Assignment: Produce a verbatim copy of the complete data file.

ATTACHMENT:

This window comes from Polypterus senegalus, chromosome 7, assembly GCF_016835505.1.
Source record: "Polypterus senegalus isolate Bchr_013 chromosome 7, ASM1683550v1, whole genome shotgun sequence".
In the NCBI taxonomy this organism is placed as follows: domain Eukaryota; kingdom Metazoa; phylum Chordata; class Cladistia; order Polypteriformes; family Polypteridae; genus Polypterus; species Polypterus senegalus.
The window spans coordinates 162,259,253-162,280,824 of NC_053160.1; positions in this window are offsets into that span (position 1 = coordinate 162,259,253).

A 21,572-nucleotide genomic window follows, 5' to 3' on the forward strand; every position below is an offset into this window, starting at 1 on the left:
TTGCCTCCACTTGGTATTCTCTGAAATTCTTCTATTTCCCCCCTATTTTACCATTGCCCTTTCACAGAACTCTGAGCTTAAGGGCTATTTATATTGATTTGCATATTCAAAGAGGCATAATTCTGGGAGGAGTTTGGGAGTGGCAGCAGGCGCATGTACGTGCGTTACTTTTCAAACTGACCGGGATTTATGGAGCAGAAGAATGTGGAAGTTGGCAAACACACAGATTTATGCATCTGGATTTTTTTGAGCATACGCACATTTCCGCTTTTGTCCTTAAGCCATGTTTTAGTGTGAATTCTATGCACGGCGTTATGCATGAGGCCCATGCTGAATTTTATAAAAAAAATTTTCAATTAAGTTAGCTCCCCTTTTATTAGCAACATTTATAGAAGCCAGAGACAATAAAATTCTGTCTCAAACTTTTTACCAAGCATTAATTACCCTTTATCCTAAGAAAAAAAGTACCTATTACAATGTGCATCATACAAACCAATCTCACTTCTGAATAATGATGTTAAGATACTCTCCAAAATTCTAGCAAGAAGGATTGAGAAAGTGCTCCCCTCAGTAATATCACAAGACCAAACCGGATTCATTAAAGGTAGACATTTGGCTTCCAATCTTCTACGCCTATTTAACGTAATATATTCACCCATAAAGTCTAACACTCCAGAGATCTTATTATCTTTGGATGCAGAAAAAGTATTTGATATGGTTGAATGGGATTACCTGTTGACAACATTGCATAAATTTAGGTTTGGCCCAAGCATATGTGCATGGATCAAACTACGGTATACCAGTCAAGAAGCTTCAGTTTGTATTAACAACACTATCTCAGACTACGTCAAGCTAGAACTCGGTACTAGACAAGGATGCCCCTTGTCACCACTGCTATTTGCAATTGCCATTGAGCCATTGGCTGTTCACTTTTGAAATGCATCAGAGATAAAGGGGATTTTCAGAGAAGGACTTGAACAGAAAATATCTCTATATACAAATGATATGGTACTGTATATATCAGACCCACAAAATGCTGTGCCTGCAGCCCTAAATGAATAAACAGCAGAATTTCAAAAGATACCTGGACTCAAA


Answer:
This window comes from Polypterus senegalus, chromosome 7, assembly GCF_016835505.1.
Source record: "Polypterus senegalus isolate Bchr_013 chromosome 7, ASM1683550v1, whole genome shotgun sequence".
In the NCBI taxonomy this organism is placed as follows: domain Eukaryota; kingdom Metazoa; phylum Chordata; class Cladistia; order Polypteriformes; family Polypteridae; genus Polypterus; species Polypterus senegalus.
The window spans coordinates 162,259,253-162,280,824 of NC_053160.1; positions in this window are offsets into that span (position 1 = coordinate 162,259,253).

A 21,572-nucleotide genomic window follows, 5' to 3' on the forward strand; every position below is an offset into this window, starting at 1 on the left:
TTGCCTCCACTTGGTATTCTCTGAAATTCTTCTATTTCCCCCCTATTTTACCATTGCCCTTTCACAGAACTCTGAGCTTAAGGGCTATTTATATTGATTTGCATATTCAAAGAGGCATAATTCTGGGAGGAGTTTGGGAGTGGCAGCAGGCGCATGTACGTGCGTTACTTTTCAAACTGACCGGGATTTATGGAGCAGAAGAATGTGGAAGTTGGCAAACACACAGATTTATGCATCTGGATTTTTTTGAGCATACGCACATTTCCGCTTTTGTCCTTAAGCCATGTTTTAGTGTGAATTCTATGCACGGCGTTATGCATGAGGCCCATGCTGAATTTTATAAAAAAAATTTTCAATTAAGTTAGCTCCCCTTTTATTAGCAACATTTATAGAAGCCAGAGACAATAAAATTCTGTCTCAAACTTTTTACCAAGCATTAATTACCCTTTATCCTAAGAAAAAAAGTACCTATTACAATGTGCATCATACAAACCAATCTCACTTCTGAATAATGATGTTAAGATACTCTCCAAAATTCTAGCAAGAAGGATTGAGAAAGTGCTCCCCTCAGTAATATCACAAGACCAAACCGGATTCATTAAAGGTAGACATTTGGCTTCCAATCTTCTACGCCTATTTAACGTAATATATTCACCCATAAAGTCTAACACTCCAGAGATCTTATTATCTTTGGATGCAGAAAAAGTATTTGATATGGTTGAATGGGATTACCTGTTGACAACATTGCATAAATTTAGGTTTGGCCCAAGCATATGTGCATGGATCAAACTACGGTATACCAGTCAAGAAGCTTCAGTTTGTATTAACAACACTATCTCAGACTACGTCAAGCTAGAACTCGGTACTAGACAAGGATGCCCCTTGTCACCACTGCTATTTGCAATTGCCATTGAGCCATTGGCTGTTCACTTTTGAAATGCATCAGAGATAAAGGGGATTTTCAGAGAAGGACTTGAACAGAAAATATCTCTATATACAAATGATATGGTACTGTATATATCAGACCCACAAAATGCTGTGCCTGCAGCCCTAAATGAATAAACAGCAGAATTTCAAAAGATACCTGGACTCAAA